'It's a wonderful place': How Northumbria's palliative care is helping patients to live with cancer

Hearing palliative care described as 'wonderful' may come as a surprise to some, but it is exactly how Sarah Harrison sees it.

In fact, she says it has been a lifeline, as she has learned to live with incurable cancer.

Sarah received months of concentrated care after she discovered her breast cancer had returned and spread elsewhere in her body. She was visited at home by a palliative care nurse and together, they worked on reducing Sarah's intense pain though she and her family have also been supported in other ways too.

"When people mention palliative care, you get a real shock and you think death and dying straight away" she explains.

"But the reality of it is, a lovely person comes to your home and tries to help you and your family cope with an impossible situation."

Sarah says that with the support of her palliative care nurse, she was able to regain her life and while there are still challenges, she is able - as she puts it  - to 'make the best of what I've got.'

Sarah is one of the hundreds of people supported by the palliative care service which covers Northumberland and North Tyneside.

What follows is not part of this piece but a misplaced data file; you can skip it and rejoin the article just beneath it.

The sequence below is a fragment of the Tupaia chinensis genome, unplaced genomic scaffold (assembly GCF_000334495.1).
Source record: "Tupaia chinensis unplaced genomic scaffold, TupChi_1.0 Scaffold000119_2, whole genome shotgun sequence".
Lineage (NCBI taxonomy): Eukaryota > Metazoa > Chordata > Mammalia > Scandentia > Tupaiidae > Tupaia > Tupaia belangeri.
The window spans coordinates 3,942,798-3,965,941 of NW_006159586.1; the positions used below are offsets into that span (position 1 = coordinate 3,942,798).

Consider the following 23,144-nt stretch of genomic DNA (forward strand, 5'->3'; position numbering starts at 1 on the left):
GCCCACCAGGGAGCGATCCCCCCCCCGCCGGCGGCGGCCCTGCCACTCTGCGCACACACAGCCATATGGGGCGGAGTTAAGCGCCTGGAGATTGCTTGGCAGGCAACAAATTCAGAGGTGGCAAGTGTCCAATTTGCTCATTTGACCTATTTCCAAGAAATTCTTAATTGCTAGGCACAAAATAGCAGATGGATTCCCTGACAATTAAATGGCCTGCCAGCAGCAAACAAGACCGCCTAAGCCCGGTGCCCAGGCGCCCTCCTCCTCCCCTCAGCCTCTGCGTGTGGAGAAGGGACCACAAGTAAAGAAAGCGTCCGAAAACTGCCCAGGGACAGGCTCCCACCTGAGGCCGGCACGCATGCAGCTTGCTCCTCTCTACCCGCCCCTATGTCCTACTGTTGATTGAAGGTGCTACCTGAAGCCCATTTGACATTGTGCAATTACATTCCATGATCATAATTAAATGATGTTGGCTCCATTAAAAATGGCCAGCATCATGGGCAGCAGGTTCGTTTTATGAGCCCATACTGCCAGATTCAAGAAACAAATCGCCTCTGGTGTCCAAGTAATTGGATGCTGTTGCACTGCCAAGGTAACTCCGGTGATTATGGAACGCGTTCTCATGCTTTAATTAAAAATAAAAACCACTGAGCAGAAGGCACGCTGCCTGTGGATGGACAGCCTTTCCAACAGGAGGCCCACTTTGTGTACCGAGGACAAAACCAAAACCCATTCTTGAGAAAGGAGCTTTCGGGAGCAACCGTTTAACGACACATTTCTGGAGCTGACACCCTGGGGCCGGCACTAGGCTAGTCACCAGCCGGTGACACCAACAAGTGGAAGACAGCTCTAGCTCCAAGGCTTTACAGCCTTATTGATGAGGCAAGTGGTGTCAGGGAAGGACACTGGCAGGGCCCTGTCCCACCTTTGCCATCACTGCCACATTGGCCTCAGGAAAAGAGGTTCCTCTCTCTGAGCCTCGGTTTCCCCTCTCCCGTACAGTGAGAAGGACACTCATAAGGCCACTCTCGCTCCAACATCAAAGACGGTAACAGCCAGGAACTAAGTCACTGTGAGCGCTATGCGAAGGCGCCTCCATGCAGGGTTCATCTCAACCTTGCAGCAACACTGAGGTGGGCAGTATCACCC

The programme is unique because, rather than being hospice-led, it is run by Northumbria Healthcare NHS Foundation Trust.

Some patients who receive palliative care will be cured, though the majority will live with their condition and may see their lives shortened as a result. 

For consultant Dr Paul Paes, a key part of the team's work is helping people to cope with the effects of their illness; not only in terms of pain and sickness but emotionally and even spiritually.

"When people have that life-threatening condition, it suddenly is a huge shock to them, it suddenly closes horizons off, so our job is to try to give them a bit of control back in their lives."

Alongside support in the community, the service cares for up to forty inpatients, across North Tyneside and Wansbeck General Hospitals. 

The majority of those admitted to the units have conditions such as cancers, heart or lung disease. Over the past two years, the service has also treated patients with COVID, particularly in the early stages of the pandemic.

While this period has brought challenges, Dr Paes believes it has also underlined the value of the team's work.

"Families in different parts of the country are not able to come and be with their loved ones, so actually having an inpatient unit where people can come and their families are reassured that they're being looked after is incredibly important."

That reassurance is also on display in the day room, where patients who are treated in the community arrive for a craft session.

For lead community nurse Pam Ransom, activities like this are vital, allowing patients to escape the rigours of treatment and helping them to live as normal a life as possible.

"Patients who are palliative don't want to talk about their illness and shouldn't need to talk about their illness. Palliative care can often last for years so it's important that the right care is given at the right time for that patient."